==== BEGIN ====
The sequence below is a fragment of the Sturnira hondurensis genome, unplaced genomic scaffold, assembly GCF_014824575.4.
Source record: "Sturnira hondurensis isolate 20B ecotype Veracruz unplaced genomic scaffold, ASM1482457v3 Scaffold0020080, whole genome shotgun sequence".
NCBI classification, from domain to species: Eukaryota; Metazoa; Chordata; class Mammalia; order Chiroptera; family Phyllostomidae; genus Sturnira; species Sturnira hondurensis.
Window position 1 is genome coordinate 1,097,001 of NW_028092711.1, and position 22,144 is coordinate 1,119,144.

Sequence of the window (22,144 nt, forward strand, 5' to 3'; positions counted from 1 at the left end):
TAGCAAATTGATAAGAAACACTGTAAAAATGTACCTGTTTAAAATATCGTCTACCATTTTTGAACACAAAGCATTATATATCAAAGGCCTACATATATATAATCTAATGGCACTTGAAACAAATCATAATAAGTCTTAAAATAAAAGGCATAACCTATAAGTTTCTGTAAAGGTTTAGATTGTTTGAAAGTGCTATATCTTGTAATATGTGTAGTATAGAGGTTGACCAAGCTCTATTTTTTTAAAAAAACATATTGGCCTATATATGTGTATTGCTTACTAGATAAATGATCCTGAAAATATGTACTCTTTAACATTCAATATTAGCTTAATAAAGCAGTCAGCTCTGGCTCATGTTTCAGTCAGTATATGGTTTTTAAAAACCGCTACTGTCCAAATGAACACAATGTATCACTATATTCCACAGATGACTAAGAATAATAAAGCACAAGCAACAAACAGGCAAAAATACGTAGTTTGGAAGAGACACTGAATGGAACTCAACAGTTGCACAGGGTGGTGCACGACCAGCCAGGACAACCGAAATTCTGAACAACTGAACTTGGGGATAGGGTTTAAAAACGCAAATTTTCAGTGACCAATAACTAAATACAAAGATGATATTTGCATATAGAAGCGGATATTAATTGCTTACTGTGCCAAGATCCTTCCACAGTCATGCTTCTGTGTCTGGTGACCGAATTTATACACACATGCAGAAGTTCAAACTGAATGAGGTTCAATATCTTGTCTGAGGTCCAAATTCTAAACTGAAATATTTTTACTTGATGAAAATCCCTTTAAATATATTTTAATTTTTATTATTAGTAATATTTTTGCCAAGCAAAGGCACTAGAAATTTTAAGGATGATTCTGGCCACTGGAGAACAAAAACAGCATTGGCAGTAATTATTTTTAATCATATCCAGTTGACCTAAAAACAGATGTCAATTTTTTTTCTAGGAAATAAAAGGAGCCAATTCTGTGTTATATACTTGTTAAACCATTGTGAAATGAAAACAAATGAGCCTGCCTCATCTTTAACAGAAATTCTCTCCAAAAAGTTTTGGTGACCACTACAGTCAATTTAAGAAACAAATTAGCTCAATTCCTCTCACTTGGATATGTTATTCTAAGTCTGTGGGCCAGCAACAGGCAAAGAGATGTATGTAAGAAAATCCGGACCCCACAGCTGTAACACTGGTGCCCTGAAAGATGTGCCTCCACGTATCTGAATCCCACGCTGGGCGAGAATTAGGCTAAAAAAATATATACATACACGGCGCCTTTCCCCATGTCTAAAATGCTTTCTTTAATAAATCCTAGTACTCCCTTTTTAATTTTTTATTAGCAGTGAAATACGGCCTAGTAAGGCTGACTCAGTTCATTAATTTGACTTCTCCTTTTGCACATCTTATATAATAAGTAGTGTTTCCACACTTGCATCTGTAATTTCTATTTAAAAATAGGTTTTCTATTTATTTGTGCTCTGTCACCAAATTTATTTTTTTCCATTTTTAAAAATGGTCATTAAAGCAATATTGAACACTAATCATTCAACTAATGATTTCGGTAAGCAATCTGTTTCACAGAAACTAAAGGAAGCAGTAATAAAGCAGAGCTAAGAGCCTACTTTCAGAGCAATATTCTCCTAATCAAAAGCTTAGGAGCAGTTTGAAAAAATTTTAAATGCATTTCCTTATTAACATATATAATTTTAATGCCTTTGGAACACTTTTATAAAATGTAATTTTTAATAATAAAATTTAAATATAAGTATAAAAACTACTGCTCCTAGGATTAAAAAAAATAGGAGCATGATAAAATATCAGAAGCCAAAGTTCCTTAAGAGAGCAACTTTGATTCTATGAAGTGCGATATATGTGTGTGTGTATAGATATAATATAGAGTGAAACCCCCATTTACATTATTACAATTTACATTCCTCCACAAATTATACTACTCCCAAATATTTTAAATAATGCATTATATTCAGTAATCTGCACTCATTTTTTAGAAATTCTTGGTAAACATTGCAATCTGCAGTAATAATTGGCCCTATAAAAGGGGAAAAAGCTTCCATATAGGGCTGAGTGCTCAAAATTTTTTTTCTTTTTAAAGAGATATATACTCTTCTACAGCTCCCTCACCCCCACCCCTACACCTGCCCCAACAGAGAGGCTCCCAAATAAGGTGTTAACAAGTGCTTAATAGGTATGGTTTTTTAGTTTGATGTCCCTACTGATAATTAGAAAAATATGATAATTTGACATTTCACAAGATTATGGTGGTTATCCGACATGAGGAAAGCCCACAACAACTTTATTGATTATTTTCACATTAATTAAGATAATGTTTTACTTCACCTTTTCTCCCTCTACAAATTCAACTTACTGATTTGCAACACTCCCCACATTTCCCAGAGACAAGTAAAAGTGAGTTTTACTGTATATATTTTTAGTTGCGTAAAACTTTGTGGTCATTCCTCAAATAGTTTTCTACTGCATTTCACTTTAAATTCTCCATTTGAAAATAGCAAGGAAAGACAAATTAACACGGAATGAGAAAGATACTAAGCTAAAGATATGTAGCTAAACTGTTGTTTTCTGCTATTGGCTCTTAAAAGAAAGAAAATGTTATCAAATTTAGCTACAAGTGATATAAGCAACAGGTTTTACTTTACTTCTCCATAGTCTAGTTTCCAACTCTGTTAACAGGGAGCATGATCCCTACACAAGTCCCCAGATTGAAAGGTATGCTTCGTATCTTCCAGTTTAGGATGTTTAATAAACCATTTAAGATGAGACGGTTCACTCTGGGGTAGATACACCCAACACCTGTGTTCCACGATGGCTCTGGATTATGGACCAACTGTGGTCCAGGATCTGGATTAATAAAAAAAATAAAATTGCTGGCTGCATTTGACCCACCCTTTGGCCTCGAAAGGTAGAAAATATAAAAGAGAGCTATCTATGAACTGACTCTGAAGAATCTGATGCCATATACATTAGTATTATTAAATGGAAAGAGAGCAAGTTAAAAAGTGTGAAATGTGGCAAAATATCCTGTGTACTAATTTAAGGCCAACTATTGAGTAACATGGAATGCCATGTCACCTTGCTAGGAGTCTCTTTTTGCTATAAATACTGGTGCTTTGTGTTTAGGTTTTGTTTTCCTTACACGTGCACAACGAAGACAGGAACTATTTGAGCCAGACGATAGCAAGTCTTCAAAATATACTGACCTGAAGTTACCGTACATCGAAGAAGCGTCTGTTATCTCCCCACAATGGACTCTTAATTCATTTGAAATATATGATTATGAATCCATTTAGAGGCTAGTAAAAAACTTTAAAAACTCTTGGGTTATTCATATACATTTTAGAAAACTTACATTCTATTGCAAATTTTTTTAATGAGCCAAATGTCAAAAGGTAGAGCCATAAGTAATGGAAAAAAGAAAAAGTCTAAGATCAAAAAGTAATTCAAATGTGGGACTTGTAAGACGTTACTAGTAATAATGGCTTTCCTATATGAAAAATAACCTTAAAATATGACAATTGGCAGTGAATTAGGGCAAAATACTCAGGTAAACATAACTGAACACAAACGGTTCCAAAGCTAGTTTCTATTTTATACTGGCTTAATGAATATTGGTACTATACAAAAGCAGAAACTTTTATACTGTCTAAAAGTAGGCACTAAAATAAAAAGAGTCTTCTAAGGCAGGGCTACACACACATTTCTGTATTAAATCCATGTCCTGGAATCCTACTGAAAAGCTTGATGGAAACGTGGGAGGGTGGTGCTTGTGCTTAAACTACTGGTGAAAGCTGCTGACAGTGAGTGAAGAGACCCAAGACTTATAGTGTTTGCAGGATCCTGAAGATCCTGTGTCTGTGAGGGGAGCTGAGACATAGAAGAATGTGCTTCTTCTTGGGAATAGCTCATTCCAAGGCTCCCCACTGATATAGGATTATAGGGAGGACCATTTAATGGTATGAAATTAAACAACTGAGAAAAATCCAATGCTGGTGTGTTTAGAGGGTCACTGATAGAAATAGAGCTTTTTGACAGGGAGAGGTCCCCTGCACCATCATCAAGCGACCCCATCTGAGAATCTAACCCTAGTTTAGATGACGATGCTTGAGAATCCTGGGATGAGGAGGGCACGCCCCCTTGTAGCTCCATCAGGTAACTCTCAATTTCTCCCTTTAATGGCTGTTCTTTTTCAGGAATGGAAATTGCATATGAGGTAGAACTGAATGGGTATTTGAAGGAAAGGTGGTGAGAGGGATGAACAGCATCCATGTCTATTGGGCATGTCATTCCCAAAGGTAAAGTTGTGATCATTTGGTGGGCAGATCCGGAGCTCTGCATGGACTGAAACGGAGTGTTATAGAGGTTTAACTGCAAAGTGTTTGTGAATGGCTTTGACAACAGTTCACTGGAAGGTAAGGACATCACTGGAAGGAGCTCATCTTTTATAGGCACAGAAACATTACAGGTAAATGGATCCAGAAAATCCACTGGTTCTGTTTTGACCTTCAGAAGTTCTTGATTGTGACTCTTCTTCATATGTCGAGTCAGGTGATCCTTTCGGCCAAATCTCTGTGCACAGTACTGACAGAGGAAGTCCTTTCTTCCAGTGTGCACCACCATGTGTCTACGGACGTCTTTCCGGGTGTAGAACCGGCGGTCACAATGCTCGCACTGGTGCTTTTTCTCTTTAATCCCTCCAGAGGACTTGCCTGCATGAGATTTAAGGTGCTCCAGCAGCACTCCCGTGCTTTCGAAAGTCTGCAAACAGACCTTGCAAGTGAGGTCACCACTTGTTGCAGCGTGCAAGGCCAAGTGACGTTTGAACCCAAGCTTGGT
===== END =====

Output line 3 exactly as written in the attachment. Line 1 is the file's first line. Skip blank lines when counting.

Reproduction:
NCBI classification, from domain to species: Eukaryota; Metazoa; Chordata; class Mammalia; order Chiroptera; family Phyllostomidae; genus Sturnira; species Sturnira hondurensis.